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Clybourne Park: Two generations of race, class and real estate angst

Audrey Dwyer, Michael Healey, Sterling Jarvis, Kimwun Perehinec and Mark McGrinder in Clybourne Park.

3 out of 4 stars

From Willy Loman trying to pay that last instalment on his mortgage in Death of a Salesman to the unscrupulous hustlers attempting to unload worthless parcels of Florida land in Glengarry Glen Ross, so many of the best American plays have been about real estate, in one way or another.

Clybourne Park, a nasty and brilliant Pulitzer Prize-winning comedy by Chicago-based playwright Bruce Norris, tackles this North American obsession head on – but also digs into the politics of race and class buried beneath housing bubbles and bidding wars. Could it arrive in Canada at a better moment?

Audaciously, Norris's play tells the story of Lorraine Hansberry's 1959 classic A Raisin in the Sun from the perspective of its sole white character.

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In Hansberry's famous drama, the first by an African-American woman to open on Broadway (where Norris's play also opens this month), the Younger family of inner-city Chicago is visited by Karl Lindner from the Clybourne Park Improvement Association, who offers the black family money to not buy a house in his all-white neighbourhood.

Clybourne Park begins in the house in question, where Bev (Maria Ricossa) and her gloomy husband Russ (Michael Healey) are packing up for a move to the suburbs. They've sold their place to the Youngers for less than it's worth, the price being depressed – like Russ – due to a tragedy that took place within the house's walls.

Soon, Lindner (an awkward Mark McGrinder) shows up with his deaf wife Betsy (Kimwun Perehinec) in tow, to try to convince the couple to back out of the sale.

Russ and Bev refuse to back out of the sale, but Karl thinks he's right, that racial mixing will be bad for both blacks and whites. Indeed, he tries to convince Russ and Bev's African-American maid Francine (Audrey Dwyer) and her husband Albert (Sterling Jarvis) on this point in a discussion that eventually leads to an all-out explosion of tempers in the household, but perhaps not for the reasons you'd expect.

Flash forward from 1959 to 2009 and, as it turns out, Lindner was correct about part of his argument at least. The arrival of African-American families in the inner suburb of Clybourne Park led to "white flight" and the neighbourhood's property values went into decline in the 1960s.

Now, however, house prices are back on the rise as Clybourne Park gentrifies – and the local Property Owners' Association is meeting to discuss proposed plans to tear down the Youngers' old homestead and build a new house on the same spot.

This time, it's a white couple named Steve and Lindsey (played by McGrinder and Perehinec) whose real-estate dreams are being stymied by a black couple named Kevin and Lena (Dwyer and Jarvis). Since we're in 2009 and in the United States, naturally there are lawyers involved too, which allows Ricossa and Jeff Lillico to give a pair of hilarious supporting performances.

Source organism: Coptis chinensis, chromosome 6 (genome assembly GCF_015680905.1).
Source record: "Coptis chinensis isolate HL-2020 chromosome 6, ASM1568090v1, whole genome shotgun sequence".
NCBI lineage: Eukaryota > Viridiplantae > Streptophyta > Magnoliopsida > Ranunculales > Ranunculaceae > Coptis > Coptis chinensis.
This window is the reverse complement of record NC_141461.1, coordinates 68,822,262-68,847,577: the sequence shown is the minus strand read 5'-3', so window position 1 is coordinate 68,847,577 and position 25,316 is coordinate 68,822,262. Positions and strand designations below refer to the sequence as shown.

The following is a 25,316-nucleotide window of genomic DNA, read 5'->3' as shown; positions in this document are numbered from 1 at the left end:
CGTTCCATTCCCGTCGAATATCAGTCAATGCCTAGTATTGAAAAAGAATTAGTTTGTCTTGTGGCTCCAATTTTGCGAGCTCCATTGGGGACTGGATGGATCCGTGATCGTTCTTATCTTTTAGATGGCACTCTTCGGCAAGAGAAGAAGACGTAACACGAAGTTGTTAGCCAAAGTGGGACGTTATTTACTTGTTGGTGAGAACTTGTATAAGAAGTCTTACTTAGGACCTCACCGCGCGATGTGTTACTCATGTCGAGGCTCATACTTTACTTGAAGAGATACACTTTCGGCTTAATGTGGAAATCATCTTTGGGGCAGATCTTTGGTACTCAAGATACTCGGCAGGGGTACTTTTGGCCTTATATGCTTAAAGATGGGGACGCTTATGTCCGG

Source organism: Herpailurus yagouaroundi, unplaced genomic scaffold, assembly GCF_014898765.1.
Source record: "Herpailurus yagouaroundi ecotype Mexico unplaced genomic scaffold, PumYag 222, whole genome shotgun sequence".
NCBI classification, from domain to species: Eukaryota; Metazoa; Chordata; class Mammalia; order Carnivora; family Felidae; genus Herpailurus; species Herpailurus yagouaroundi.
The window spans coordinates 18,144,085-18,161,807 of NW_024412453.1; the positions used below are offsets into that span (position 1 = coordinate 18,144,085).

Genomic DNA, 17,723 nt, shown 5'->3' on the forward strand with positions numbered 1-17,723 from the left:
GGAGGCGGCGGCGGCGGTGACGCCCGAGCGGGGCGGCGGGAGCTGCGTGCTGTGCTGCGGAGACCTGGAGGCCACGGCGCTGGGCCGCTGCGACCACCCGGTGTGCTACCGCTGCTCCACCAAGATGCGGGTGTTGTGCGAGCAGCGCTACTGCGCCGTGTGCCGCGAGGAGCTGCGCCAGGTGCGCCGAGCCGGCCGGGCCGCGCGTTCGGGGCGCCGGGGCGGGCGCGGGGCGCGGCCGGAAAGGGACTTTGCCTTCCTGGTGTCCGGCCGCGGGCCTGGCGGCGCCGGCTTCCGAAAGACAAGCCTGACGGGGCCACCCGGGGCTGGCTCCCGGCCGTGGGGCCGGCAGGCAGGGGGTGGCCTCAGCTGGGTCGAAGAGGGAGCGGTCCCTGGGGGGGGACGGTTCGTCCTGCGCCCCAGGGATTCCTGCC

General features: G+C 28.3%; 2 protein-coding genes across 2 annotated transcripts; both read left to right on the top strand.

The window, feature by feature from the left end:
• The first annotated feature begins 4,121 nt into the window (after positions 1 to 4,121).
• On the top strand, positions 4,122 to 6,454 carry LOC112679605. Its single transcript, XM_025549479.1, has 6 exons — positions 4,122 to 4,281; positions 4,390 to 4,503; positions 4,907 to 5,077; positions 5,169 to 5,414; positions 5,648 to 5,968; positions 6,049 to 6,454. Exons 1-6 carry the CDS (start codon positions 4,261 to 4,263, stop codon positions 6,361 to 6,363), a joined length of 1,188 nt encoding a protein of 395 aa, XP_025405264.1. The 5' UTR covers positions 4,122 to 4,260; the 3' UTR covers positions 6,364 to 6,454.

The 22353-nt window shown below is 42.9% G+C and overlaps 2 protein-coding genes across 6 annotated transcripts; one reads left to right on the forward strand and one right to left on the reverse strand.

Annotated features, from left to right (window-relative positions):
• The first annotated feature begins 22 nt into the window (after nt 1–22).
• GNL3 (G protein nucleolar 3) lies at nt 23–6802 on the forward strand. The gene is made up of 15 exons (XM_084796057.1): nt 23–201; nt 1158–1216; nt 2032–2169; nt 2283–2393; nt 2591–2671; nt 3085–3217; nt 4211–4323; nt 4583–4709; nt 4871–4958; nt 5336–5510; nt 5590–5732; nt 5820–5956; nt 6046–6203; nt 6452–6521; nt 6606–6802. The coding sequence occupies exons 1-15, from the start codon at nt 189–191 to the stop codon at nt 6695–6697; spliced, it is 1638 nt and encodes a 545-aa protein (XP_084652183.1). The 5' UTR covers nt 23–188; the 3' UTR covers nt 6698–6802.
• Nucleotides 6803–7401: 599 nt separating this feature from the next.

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At first, the conversation is about frontage and height with digressions about holidays in Prague, but eventually the subject of race surfaces (even as the builders find something else buried in the back yard). As the initially friendly meeting devolves into a shouting match, the two couples unleash a barrage of racist and sexist jokes in an attempt to prove who is least easily offended. (If you want to know what the difference is between a white woman and a tampon, well, you'll have to buy a ticket.)

Norris is a satirist who's particularly adept at poking through the surface of white liberal guilt, but director Joel Greenberg's production only gets half of his play right.

In the section set in 1959, much of the politically incorrect humour surrounding the treatment of the minority characters falls flat. Greenberg runs away from the material, directing it in a broad style that makes it seem like a bad sitcom instead of delivering the perfectly pitched insensitivity of a cable drama like Mad Men.

Even the comedy that isn't politically charged, like the opening banter between Russ and Bev about Neapolitan ice cream, comes off as excruciatingly unfunny due to the mismatched tone.

Thanks to a deeply felt performance by Healey as the troubled Russ, however, at least the drama of this opening act lands somewhat effectively.

In the second act, however, Clybourne Park springs to life and the production soars. Director and actors clearly find skewering contemporary culture more comfortable, the exception being a huffing and puffing McGrinder, who misses the meat of some of his best angry-white-male lines like: "How can the majority be marginalized?"

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In the end, Studio 180 may not be giving Toronto the ideal production of Clybourne Park, but for those who want to see what the international buzz over this play is about, it's cheaper than a flight to New York.

Clybourne Park

  • Written by Bruce Norris
  • Directed by Joel Greenberg
  • Starring Michael Healey, Maria Ricossa, Sterling Jarvis
  • A Studio 180 production in association with Canadian Stage
  • At the Berkeley Street Theatre in Toronto until April 28, 2012
  • 3 stars
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